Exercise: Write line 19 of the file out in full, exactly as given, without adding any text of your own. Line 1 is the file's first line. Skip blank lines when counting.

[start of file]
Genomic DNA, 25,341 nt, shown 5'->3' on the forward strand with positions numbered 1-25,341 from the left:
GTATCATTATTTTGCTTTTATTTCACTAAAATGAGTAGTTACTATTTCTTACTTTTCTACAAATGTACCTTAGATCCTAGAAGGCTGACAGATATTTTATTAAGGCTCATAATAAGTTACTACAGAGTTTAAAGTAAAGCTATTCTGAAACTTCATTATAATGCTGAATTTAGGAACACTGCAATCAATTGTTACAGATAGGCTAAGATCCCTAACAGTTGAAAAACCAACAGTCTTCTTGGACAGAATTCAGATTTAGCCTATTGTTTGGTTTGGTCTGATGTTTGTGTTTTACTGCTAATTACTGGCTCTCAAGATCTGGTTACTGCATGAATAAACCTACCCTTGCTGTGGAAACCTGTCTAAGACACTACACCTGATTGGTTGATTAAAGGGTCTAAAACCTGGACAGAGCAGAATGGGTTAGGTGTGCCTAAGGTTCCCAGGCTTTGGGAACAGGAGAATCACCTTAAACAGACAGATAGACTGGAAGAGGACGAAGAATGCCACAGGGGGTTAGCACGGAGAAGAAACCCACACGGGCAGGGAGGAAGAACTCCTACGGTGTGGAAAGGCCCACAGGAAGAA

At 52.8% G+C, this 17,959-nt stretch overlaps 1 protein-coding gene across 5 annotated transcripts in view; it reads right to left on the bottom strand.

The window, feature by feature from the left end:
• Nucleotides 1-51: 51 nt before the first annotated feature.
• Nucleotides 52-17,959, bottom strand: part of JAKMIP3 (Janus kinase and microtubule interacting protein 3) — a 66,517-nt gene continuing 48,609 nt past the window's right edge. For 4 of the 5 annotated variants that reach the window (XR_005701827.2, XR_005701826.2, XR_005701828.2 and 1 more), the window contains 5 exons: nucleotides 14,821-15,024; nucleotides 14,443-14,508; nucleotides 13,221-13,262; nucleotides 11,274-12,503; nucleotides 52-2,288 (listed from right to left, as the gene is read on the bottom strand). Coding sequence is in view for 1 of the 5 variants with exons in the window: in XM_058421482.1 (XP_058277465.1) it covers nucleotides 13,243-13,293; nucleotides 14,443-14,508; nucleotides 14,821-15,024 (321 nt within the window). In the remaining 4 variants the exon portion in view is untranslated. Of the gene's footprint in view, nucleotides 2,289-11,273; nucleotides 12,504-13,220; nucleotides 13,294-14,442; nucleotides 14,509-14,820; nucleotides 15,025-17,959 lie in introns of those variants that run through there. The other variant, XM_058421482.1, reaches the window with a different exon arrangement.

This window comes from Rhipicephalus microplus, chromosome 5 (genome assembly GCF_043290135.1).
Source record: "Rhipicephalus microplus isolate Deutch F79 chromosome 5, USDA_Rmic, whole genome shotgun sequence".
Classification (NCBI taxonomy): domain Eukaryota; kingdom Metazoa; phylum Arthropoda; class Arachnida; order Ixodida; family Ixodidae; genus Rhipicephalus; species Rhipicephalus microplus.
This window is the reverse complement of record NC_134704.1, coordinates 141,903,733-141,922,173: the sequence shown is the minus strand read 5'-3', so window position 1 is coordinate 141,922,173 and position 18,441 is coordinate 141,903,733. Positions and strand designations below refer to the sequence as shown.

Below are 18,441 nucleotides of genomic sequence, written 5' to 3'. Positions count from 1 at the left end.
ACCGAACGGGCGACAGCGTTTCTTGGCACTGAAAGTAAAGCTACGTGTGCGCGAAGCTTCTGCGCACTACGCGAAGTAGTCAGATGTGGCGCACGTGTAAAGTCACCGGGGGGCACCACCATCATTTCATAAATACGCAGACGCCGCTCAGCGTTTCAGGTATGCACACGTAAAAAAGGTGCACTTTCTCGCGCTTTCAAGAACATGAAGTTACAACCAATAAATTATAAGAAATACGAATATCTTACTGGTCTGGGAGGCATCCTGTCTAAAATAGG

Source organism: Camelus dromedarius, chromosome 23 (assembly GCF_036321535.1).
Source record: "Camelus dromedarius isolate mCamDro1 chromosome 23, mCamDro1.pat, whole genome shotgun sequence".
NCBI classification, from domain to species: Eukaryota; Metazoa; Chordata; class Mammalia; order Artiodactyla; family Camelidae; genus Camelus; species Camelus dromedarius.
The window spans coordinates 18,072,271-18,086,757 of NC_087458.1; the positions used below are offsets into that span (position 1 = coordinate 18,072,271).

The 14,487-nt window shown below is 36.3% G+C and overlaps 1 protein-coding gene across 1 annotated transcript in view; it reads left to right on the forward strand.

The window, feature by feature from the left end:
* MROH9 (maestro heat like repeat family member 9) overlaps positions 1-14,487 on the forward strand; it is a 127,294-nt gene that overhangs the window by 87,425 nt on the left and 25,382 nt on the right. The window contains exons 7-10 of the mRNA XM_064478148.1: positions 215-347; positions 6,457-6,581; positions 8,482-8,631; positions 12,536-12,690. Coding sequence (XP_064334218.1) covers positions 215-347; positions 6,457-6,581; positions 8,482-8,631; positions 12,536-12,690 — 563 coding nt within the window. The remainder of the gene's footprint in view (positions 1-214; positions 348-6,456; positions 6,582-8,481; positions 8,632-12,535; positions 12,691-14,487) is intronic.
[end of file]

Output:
* MROH9 (maestro heat like repeat family member 9) overlaps positions 1-14,487 on the forward strand; it is a 127,294-nt gene that overhangs the window by 87,425 nt on the left and 25,382 nt on the right. The window contains exons 7-10 of the mRNA XM_064478148.1: positions 215-347; positions 6,457-6,581; positions 8,482-8,631; positions 12,536-12,690. Coding sequence (XP_064334218.1) covers positions 215-347; positions 6,457-6,581; positions 8,482-8,631; positions 12,536-12,690 — 563 coding nt within the window. The remainder of the gene's footprint in view (positions 1-214; positions 348-6,456; positions 6,582-8,481; positions 8,632-12,535; positions 12,691-14,487) is intronic.